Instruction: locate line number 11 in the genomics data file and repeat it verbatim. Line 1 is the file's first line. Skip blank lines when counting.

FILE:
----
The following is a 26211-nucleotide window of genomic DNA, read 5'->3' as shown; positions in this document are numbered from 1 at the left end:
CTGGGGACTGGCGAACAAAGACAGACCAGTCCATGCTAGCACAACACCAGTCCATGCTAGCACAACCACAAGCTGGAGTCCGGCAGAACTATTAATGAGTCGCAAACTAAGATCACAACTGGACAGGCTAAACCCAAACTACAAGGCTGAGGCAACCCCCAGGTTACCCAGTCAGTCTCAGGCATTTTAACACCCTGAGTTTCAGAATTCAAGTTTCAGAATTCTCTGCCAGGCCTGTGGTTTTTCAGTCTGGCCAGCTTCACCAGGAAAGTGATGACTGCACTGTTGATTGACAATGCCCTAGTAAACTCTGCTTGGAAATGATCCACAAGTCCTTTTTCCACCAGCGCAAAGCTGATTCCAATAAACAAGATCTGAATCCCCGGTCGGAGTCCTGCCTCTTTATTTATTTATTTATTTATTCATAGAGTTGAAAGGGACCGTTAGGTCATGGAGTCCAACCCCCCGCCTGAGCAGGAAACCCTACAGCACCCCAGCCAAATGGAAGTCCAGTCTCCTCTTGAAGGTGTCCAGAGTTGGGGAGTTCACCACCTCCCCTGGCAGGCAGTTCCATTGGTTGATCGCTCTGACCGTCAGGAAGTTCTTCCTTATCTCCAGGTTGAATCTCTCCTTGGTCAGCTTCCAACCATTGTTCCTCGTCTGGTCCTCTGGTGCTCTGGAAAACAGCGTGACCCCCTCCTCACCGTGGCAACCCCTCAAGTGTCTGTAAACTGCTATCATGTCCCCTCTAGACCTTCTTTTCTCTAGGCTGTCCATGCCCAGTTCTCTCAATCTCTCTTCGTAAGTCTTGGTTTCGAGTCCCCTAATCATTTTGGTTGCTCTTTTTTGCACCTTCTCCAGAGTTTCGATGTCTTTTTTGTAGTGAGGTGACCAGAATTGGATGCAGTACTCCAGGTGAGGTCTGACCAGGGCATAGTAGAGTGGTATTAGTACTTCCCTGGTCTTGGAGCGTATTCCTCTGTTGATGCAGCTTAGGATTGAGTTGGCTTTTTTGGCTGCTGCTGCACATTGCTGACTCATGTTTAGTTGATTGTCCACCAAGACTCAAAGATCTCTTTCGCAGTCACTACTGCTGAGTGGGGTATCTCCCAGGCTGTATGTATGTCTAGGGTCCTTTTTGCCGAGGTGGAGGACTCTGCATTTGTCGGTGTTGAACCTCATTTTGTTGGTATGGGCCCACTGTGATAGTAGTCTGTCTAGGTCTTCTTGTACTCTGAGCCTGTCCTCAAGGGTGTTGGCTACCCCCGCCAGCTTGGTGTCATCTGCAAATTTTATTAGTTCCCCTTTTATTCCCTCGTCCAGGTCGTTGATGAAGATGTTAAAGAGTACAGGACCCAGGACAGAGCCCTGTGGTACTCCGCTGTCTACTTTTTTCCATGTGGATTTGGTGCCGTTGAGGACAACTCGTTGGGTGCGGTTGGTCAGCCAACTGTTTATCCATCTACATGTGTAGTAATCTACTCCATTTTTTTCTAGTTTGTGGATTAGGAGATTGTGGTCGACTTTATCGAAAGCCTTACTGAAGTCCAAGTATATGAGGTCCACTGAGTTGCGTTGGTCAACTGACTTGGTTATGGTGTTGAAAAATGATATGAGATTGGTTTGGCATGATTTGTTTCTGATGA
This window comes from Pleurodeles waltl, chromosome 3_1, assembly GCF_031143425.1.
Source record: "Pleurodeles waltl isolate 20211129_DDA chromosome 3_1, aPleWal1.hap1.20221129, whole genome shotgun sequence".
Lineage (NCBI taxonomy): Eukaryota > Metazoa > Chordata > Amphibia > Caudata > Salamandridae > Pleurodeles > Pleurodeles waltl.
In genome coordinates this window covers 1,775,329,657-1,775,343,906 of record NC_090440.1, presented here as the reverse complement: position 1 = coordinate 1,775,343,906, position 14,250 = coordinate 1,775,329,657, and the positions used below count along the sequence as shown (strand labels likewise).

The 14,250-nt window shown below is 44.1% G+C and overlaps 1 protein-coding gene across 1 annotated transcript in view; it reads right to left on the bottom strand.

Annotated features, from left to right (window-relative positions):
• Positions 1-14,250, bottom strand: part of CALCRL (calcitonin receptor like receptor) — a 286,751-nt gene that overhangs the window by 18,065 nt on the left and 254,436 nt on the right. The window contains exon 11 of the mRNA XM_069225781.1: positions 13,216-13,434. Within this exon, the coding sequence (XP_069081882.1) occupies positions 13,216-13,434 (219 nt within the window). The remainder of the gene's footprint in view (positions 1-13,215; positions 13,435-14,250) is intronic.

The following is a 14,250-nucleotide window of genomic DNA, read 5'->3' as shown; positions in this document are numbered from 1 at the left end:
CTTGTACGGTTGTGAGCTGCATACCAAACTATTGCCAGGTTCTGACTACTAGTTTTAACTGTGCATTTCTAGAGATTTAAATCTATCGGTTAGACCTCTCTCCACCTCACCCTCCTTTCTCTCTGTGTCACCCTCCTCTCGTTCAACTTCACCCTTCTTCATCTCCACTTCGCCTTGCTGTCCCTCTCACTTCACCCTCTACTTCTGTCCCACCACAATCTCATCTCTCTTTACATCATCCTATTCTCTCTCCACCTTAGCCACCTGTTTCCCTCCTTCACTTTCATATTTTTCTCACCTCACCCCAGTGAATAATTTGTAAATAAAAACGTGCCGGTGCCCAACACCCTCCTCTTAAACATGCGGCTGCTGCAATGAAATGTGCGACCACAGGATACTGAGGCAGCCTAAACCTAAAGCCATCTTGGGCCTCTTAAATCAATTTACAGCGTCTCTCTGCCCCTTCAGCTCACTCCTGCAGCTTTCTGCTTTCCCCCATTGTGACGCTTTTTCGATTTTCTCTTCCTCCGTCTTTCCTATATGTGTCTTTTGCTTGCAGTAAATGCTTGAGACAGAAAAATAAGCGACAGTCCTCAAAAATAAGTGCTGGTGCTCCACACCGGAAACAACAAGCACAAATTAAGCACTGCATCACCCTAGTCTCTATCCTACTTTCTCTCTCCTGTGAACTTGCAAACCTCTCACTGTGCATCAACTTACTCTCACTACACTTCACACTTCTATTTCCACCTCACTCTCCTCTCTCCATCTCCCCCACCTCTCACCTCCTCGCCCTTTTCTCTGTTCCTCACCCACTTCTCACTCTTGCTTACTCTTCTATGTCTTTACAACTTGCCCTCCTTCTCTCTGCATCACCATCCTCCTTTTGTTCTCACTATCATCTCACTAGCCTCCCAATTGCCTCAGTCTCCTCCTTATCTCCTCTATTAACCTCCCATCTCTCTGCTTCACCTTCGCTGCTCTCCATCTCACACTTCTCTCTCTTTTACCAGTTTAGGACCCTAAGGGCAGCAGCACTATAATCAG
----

CTTGTACGGTTGTGAGCTGCATACCAAACTATTGCCAGGTTCTGACTACTAGTTTTAACTGTGCATTTCTAGAGATTTAAATCTATCGGTTAGACCTCTCTCCACCTCACCCTCCTTTCTCTCTGTGTCACCCTCCTCTCGTTCAACTTCACCCTTCTTCATCTCCACTTCGCCTTGCTGTCCCTCTCACTTCACCCTCTACTTCTGTCCCACCACAATCTCATCTCTCTTTACATCATCCTATTCTCTCTCCACCTTAGCCACCTGTTTCCCTCCTTCACTTTCATATTTTTCTCACCTCACCCCAGTGAATAATTTGTAAATAAAAACGTGCCGGTGCCCAACACCCTCCTCTTAAACATGCGGCTGCTGCAATGAAATGTGCGACCACAGGATACTGAGGCAGCCTAAACCTAAAGCCATCTTGGGCCTCTTAAATCAATTTACAGCGTCTCTCTGCCCCTTCAGCTCACTCCTGCAGCTTTCTGCTTTCCCCCATTGTGACGCTTTTTCGATTTTCTCTTCCTCCGTCTTTCCTATATGTGTCTTTTGCTTGCAGTAAATGCTTGAGACAGAAAAATAAGCGACAGTCCTCAAAAATAAGTGCTGGTGCTCCACACCGGAAACAACAAGCACAAATTAAGCACTGCATCACCCTAGTCTCTATCCTACTTTCTCTCTCCTGTGAACTTGCAAACCTCTCACTGTGCATCAACTTACTCTCACTACACTTCACACTTCTATTTCCACCTCACTCTCCTCTCTCCATCTCCCCCACCTCTCACCTCCTCGCCCTTTTCTCTGTTCCTCACCCACTTCTCACTCTTGCTTACTCTTCTATGTCTTTACAACTTGCCCTCCTTCTCTCTGCATCACCATCCTCCTTTTGTTCTCACTATCATCTCACTAGCCTCCCAATTGCCTCAGTCTCCTCCTTATCTCCTCTATTAACCTCCCATCTCTCTGCTTCACCTTCGCTGCTCTCCATCTCACACTTCTCTCTCTTTTACCAGTTTAGGACCCTAAGGGCAGCAGCACTATAATCAG